Tortillas and salsas made fresh daily.
YoHo Hibachi & Sushi Burrito
Asian favorites and sushi served burrito style.
*This list represents MSFH restaurants. There are also retail stalls selling artisan food products, flowers, teas, candles and more.
“Diners want a lot of choice and a quicker turnaround. I definitely think that foods halls are the way of the future in regards to how dining is going to work,” Handley says.
Morgan Street Food Hall boasts nearly 20 restaurant vendors, each with its own unique cuisine, and an indoor/outdoor bar in the middle of it all.
“Your whole family can come here, and you don’t have to eat the same thing,” says Melinda Jackson, who manages public relations for MSFH. “You are going all around the world when you come to a food hall. Indian, pizza and Vietnamese are all right next to each other.”
Unlike shopping mall food courts, the vendors inside MSFH have local roots.
“A lot of these places were food trucks, and this is their brick and mortar. Their whole family is working here,” says Jackson.
Local favorites Curry in a Hurry, Makus Empanadas, Sassool and Carroll’s Kitchen occupy stalls at MSFH. You can even finish out your meal with Holly Springs’ own Mama Bird’s Cookies + Cream.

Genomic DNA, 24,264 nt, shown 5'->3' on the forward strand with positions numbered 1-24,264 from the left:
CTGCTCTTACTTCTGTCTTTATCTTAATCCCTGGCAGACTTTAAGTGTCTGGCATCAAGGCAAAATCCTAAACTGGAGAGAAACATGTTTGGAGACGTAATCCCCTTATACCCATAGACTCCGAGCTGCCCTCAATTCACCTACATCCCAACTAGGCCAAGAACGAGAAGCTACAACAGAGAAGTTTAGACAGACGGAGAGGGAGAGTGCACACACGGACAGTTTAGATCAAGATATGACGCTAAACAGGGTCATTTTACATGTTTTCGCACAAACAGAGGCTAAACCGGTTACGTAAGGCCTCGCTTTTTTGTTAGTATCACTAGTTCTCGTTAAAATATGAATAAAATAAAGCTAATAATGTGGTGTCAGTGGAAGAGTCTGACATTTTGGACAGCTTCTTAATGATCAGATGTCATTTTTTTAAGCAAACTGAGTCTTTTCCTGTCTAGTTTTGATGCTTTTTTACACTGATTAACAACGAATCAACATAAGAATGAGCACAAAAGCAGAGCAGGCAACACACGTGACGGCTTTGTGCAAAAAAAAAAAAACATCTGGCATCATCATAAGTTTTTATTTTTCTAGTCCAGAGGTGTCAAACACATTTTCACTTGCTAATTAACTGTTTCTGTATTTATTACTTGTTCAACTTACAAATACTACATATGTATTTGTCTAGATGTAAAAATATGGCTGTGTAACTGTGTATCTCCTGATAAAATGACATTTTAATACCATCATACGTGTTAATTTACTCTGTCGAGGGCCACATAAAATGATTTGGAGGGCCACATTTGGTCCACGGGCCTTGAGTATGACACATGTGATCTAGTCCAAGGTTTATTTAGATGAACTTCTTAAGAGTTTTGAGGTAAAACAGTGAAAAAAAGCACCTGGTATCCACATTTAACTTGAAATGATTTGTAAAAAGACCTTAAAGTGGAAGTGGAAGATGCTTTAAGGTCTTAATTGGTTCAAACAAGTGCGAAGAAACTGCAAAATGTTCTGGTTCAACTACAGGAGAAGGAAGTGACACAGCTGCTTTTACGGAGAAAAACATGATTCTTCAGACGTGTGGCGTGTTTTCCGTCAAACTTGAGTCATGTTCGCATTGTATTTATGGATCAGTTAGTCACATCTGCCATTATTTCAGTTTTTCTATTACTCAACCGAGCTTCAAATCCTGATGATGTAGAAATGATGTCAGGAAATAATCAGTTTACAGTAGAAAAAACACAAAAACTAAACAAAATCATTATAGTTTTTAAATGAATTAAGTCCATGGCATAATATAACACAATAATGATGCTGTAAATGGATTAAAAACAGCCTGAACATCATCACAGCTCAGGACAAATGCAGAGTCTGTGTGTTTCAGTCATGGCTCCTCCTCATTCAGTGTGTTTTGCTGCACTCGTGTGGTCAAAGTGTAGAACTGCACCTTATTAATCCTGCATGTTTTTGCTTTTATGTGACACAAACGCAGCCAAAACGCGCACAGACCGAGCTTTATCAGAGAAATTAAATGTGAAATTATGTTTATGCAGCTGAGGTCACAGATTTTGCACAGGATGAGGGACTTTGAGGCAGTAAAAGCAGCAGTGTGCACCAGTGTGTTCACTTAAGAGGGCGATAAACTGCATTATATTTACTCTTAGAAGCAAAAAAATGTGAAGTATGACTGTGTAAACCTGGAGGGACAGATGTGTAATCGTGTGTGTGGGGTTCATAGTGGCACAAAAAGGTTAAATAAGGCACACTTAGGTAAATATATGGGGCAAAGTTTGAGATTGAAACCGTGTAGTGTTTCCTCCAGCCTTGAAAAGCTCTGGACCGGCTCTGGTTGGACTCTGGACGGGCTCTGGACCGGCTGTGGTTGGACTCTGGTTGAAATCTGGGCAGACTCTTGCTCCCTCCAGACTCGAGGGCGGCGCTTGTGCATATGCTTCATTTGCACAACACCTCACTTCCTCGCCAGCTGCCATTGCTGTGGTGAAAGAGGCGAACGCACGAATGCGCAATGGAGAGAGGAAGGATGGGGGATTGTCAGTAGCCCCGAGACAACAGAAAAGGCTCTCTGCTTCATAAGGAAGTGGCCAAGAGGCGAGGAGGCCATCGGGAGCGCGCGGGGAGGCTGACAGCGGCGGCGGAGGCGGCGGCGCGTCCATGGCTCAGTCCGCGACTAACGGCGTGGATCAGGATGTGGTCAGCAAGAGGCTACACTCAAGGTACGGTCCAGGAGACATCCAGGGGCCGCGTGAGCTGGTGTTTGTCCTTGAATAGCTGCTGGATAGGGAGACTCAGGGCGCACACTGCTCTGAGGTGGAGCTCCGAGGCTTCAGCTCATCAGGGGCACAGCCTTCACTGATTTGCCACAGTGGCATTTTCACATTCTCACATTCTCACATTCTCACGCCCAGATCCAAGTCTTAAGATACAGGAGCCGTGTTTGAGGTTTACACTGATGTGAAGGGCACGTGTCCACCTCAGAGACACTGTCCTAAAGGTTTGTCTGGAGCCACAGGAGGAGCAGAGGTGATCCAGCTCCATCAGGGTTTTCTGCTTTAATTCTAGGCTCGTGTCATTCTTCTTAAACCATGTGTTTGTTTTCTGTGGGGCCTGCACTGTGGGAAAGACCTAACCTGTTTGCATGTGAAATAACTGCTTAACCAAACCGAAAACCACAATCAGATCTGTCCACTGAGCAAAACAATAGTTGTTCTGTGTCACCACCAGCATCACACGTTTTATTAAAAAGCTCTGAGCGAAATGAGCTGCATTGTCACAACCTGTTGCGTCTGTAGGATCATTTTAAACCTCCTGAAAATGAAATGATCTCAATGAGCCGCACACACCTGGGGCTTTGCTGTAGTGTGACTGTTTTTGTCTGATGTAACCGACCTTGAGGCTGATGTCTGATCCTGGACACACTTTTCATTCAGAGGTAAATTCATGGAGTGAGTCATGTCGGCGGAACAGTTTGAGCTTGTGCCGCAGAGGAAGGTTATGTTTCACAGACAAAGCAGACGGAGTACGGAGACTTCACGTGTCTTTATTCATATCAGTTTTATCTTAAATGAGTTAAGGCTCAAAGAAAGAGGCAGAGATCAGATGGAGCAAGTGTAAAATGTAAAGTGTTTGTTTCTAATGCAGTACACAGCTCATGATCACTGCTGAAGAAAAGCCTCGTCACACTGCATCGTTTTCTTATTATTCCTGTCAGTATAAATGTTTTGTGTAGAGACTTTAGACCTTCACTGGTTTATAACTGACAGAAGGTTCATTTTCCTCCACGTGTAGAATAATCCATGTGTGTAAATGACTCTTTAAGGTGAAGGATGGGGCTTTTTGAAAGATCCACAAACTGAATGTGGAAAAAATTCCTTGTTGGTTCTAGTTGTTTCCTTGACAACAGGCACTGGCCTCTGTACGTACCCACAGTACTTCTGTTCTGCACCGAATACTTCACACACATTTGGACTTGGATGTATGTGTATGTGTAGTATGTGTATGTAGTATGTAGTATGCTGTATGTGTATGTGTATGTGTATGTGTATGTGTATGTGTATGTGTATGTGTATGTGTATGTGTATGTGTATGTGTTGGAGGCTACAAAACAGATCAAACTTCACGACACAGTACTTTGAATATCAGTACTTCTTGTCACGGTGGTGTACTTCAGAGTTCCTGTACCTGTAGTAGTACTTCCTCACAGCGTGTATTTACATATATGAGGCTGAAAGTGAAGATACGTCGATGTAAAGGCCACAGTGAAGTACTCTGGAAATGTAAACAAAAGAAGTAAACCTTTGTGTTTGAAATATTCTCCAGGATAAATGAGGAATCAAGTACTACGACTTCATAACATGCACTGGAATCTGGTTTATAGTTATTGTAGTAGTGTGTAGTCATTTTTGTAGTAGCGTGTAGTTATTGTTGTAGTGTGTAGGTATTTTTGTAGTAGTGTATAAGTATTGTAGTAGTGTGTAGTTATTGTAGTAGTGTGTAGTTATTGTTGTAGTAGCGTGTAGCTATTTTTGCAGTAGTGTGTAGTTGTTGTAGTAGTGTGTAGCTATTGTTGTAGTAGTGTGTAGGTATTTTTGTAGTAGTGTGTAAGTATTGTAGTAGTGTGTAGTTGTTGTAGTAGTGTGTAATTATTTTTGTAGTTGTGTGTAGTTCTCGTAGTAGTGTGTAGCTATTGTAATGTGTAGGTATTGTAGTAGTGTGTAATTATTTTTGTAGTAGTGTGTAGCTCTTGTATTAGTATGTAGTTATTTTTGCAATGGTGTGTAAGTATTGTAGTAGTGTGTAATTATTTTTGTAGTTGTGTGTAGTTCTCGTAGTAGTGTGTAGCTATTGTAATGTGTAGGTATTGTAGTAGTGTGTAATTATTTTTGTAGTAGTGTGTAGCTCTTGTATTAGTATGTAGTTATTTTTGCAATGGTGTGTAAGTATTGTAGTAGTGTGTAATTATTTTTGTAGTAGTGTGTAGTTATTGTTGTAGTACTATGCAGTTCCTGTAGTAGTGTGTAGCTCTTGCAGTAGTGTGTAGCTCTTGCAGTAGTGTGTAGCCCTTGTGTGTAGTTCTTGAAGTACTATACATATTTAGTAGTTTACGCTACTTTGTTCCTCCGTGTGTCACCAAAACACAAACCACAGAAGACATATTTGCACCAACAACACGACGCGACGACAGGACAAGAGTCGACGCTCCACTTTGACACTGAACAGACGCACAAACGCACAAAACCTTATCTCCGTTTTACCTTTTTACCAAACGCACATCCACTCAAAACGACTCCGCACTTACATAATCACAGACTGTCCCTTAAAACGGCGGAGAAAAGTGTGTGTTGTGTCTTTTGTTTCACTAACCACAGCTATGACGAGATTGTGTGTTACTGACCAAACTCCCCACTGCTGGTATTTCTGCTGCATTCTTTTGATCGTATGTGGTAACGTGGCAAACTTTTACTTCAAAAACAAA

“We wanted (the vendors) to be local or locally owned. … It’s about showcasing what Raleigh and the area has to offer,” says Handley.
In addition to the dining vendors, MSFH is home to several retail stalls, selling everything from fresh flowers to loose leaf teas to chocolate-covered cheesecake.
“It’s a one-stop shop to support local businesses,” says Jackson.
Doors open at 7:00 a.m., and the crowds peak during lunch and on weekends. There are communal tables throughout the hall and on the patio. During the busiest times, expect to share a table with other diners.
“Food halls across the world are a place about community,” says Jackson, who became acquainted with food halls while living and working in Los Angeles.
“There’s constantly something new when you come here. We’re always adding more activities to bring people together,” she says.
Pop up workouts on Saturday mornings (with a mimosa bucket included) are popular and sell out weekly. Family-friendly dance parties, stand-up comedy and trivia nights are all in the works.
“It’s a great gathering place,” says Kevin Caligan, manager at Cow Bar, the hall’s artisan burger joint. “You’ll see business meetings, parties, even school groups,” he says.